Heard Museum Internships Connect Venue with the Community’s Culture
Gila River Indian News
Students at the Heard Museum in Phoenix get an opportunity to expand their knowledge and interest in Native American culture through internships. For Napoleon Marrietta and Calista Middaugh, both from the Gila River Indian Community, interning with the Heard Museum has allowed them to get a look behind the scenes at the Valley’s oldest museum dedicated to telling the story of Native people.
“What drew me to the Heard Museum was a range of interests,” said Marrietta, a Community member from District 4. “I wanted to learn everything from the backstory of the artifacts [here] and how the Heard museum works to tell the story of Native people in the Southwest.”
Marrietta said his internship has given him a firsthand view into how the Heard operates, including its marketing, budgeting and organizing of events. He said his internship allowed him to see how the Heard museum creates programs to connect the general public, tribal communities and organizations through the exhibits, workshops and events the museum hosts throughout the year. The internship also allowed Marrietta to connect with the history of the Community and how it ties back to the Huhugam and its history.
“I think it is amazing to see these things still in existence and then I think about how they are still living,” said Marrietta. “They have a story to tell … created for a purpose that goes well beyond the person who made them. It’s a humbling experience to be in the same room with these artifacts.”
Marrietta added that he’s impressed by how many items on display at the Heard demonstrate the resilience of the Akimel O’otham and how they used local materials to create intricate pieces of work that served a purpose. He said some of the more contemporary works made by local basket makers can be distinguished by the unique techniques employed in crafting each basket.
Marcus Monenerkit, the Heard’s Director of Community Engagement, said the museum builds relationships with tribes through its internships, fellowships and veterans program, which serve to better connect the Heard with the Native people it represents.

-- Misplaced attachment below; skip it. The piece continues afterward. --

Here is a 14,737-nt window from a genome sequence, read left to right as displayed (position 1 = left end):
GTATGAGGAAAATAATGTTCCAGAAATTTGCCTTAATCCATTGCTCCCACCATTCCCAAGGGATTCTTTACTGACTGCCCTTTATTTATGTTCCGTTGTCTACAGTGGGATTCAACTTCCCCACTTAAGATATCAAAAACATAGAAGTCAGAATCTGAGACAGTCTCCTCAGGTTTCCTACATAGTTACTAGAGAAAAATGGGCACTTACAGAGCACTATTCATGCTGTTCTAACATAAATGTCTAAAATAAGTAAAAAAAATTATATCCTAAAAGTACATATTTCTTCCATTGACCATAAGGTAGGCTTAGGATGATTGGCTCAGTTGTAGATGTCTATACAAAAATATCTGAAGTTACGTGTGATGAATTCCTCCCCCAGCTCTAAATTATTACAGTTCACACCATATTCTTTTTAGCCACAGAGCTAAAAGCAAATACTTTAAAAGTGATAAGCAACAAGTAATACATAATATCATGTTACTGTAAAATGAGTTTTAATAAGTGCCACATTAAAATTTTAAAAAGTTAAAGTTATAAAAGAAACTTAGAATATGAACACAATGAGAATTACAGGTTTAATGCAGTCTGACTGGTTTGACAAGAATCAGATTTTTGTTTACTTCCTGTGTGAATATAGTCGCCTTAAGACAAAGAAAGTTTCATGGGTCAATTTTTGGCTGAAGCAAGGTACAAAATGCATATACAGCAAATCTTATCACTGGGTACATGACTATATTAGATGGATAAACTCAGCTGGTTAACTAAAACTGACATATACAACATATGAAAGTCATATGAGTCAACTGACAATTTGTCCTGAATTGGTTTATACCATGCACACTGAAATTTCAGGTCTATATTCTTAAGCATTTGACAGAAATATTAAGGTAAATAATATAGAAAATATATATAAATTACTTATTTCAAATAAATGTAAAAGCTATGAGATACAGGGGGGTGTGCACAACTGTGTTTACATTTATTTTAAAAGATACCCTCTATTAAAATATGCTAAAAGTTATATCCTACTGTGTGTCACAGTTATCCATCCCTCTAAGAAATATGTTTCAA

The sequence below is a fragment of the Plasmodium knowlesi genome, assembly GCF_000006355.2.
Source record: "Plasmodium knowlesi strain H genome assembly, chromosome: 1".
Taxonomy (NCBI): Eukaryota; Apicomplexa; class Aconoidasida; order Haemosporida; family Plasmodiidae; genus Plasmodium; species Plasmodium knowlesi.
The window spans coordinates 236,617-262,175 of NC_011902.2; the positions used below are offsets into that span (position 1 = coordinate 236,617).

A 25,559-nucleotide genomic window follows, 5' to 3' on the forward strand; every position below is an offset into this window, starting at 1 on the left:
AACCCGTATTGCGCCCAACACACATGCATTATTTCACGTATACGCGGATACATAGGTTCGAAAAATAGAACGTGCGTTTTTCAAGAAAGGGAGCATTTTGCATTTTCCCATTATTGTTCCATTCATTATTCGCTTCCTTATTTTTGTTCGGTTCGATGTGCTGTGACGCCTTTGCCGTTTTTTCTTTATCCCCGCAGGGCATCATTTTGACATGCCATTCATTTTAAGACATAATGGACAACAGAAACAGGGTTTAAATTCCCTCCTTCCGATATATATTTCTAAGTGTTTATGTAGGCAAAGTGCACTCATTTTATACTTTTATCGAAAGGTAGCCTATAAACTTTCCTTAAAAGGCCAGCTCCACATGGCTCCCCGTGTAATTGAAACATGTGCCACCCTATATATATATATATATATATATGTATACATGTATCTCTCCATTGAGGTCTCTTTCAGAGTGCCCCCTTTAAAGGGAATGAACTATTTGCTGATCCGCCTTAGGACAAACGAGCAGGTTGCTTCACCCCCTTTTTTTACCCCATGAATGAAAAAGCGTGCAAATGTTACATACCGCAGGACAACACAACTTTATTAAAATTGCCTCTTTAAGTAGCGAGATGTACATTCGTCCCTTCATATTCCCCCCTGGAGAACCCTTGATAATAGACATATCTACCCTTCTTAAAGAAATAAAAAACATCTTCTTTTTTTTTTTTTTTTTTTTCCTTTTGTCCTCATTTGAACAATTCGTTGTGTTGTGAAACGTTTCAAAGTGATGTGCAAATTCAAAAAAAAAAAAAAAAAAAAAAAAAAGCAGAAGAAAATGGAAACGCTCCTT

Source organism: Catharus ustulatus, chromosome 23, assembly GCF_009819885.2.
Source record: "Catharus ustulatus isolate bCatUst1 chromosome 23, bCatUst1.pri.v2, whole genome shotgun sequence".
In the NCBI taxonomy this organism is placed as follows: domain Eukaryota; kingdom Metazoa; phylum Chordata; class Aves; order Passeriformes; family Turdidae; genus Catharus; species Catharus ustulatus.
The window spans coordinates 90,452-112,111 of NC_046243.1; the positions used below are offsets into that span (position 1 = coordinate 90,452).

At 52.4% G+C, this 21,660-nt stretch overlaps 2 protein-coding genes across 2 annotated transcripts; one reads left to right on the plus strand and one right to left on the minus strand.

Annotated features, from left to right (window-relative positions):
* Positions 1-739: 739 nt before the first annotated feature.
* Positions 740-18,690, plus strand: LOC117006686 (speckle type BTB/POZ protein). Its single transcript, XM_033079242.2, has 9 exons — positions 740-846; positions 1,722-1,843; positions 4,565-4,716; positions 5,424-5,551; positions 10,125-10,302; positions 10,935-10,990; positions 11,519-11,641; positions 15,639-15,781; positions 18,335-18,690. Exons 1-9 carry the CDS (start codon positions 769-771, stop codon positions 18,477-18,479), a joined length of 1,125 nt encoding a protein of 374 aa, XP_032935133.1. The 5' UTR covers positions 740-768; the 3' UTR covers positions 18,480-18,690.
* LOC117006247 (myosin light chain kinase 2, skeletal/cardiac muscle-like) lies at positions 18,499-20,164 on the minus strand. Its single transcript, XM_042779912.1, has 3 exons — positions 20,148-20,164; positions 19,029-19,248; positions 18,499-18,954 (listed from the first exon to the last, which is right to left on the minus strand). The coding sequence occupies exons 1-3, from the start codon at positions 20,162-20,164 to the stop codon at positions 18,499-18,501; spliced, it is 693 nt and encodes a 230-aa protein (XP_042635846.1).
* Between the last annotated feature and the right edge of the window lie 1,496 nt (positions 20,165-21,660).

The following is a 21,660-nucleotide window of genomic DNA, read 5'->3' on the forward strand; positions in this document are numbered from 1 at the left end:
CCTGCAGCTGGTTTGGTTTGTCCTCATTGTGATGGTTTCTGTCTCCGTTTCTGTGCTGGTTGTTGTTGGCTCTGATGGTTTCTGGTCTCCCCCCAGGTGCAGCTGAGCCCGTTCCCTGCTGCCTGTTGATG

“We want people come here with an open mind,” said Monenerkit. “As an organization over the years the Heard has stayed relevant by being a part of the local communities. It is always good practice to maintain relationships with the people that you are interpreting.”
Middaugh from District 7, who is Pee Posh and Akimel O’otham said her exposure to the museum began when she was a child. She’s currently a sophomore at the Institute of American Indian Arts Institute in Santa majoring in Museum Studies.
“On the weekends, I would go to the Heard and Pueblo Grande with my grandmother Phyllis Cerna (a Pee Posh pottery maker) to her demonstrations,” said Middaugh. “From those experiences I developed a passion for museums, so I found an internship with the Heard museum.”
Middaugh said due to the COVID-19 pandemic, most of her classes are now online, which has allowed her to be closer to home and intern at the Heard. Her internship involves producing media content and material for the museum’s social media outlets. Because she’s also interested in creative writing, she said, the internship has allowed her to combine her passions for art, poetry, non-fiction and the environment.
The museum’s program has also been opportunity to better understand the history of the Gila River and learn from the elders who still have the knowledge about how the river has sustained the Community and its land for such a long period of time. All of these are subjects Middaugh says she may one day explore in her career.
That makes the internship a unique opportunity for her.
“They had so many programs, such as creative writing, I really took an interest in it,” Middaugh said. But what stuck out to me is because of my major, which they offer as well.”